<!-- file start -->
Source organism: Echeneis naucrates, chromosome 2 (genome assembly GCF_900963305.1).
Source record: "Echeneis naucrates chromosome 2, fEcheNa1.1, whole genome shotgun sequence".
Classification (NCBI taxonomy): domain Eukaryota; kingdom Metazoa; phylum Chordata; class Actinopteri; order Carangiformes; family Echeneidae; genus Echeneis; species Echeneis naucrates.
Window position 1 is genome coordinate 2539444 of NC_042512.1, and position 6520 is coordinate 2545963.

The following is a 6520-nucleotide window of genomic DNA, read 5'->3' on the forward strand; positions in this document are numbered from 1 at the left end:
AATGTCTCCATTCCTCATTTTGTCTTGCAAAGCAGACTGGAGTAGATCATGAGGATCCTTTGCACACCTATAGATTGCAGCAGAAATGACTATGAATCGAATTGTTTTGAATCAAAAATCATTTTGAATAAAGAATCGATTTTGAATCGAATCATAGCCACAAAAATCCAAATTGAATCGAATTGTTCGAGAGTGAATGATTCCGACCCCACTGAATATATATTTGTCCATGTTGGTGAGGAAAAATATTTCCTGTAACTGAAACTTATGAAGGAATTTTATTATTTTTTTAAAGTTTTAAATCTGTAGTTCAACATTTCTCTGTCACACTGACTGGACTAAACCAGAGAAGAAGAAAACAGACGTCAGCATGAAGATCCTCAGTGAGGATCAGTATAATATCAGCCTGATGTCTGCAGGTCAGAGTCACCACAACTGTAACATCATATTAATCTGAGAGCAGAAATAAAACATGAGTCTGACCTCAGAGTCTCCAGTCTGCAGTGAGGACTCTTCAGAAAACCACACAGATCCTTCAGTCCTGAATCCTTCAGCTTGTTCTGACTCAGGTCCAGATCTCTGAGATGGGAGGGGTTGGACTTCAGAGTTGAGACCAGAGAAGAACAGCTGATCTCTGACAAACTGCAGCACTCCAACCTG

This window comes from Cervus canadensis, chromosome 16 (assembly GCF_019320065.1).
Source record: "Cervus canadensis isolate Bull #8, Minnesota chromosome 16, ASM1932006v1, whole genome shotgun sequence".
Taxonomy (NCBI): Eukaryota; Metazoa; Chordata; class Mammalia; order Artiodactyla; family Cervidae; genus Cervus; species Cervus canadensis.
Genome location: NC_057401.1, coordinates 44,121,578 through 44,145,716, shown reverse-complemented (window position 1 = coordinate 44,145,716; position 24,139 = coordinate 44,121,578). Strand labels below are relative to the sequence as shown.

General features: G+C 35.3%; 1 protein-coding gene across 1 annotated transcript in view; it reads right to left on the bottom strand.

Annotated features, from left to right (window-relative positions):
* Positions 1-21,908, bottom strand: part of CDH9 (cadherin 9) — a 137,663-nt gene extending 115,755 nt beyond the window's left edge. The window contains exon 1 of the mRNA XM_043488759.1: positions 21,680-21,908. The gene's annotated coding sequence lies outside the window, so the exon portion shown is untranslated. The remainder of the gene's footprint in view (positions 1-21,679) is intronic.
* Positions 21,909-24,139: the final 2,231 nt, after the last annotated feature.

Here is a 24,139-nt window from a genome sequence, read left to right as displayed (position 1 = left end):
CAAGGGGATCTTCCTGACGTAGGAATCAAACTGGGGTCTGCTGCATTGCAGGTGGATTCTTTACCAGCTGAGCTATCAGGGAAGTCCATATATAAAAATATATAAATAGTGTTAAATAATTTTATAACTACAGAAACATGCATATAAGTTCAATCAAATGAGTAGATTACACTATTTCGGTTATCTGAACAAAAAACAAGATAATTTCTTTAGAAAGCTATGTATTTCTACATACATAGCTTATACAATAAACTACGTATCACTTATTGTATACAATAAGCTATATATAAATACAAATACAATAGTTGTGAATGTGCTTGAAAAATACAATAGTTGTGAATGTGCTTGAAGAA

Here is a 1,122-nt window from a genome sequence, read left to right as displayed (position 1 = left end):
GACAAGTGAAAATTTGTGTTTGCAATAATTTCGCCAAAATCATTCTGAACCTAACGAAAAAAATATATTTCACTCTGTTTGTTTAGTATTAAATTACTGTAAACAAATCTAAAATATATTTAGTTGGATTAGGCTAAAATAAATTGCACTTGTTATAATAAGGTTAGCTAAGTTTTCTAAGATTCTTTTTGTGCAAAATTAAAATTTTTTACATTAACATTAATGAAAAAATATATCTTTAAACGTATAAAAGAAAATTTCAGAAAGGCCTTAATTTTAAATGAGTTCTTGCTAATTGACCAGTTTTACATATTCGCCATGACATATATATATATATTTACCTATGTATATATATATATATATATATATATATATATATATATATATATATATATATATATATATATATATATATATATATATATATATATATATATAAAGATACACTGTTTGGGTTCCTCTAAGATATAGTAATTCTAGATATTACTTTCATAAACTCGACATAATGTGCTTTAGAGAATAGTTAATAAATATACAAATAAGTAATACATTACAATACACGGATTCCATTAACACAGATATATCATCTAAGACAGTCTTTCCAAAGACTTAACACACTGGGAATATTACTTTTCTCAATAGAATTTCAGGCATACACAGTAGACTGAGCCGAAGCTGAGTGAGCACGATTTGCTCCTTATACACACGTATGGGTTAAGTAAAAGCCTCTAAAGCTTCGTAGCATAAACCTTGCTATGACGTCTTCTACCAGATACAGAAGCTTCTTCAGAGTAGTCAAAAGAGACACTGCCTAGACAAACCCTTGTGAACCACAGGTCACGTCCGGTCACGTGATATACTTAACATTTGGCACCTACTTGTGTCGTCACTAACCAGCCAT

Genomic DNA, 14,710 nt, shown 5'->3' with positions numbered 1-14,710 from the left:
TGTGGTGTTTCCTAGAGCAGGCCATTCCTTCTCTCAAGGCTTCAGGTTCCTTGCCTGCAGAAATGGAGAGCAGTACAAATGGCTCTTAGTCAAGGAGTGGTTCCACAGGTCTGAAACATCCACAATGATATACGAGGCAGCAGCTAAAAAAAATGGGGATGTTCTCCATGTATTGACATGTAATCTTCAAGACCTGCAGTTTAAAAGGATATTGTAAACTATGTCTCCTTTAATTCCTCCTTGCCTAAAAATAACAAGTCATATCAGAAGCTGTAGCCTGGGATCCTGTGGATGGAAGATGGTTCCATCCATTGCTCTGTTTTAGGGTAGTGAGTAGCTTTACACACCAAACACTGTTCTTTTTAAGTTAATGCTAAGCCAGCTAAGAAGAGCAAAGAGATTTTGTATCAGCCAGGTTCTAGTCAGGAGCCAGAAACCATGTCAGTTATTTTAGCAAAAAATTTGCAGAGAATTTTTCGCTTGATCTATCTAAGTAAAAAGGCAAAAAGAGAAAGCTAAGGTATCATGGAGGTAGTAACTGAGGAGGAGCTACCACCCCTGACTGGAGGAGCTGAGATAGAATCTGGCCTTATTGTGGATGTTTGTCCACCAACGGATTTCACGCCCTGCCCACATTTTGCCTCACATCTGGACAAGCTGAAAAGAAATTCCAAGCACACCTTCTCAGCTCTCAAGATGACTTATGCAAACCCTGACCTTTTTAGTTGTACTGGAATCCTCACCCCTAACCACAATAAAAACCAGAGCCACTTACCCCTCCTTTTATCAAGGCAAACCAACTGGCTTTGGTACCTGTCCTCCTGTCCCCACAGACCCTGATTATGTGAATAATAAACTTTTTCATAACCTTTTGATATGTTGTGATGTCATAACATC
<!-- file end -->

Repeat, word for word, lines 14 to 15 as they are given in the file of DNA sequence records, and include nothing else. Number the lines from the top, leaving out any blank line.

* Positions 21,909-24,139: the final 2,231 nt, after the last annotated feature.

Here is a 24,139-nt window from a genome sequence, read left to right as displayed (position 1 = left end):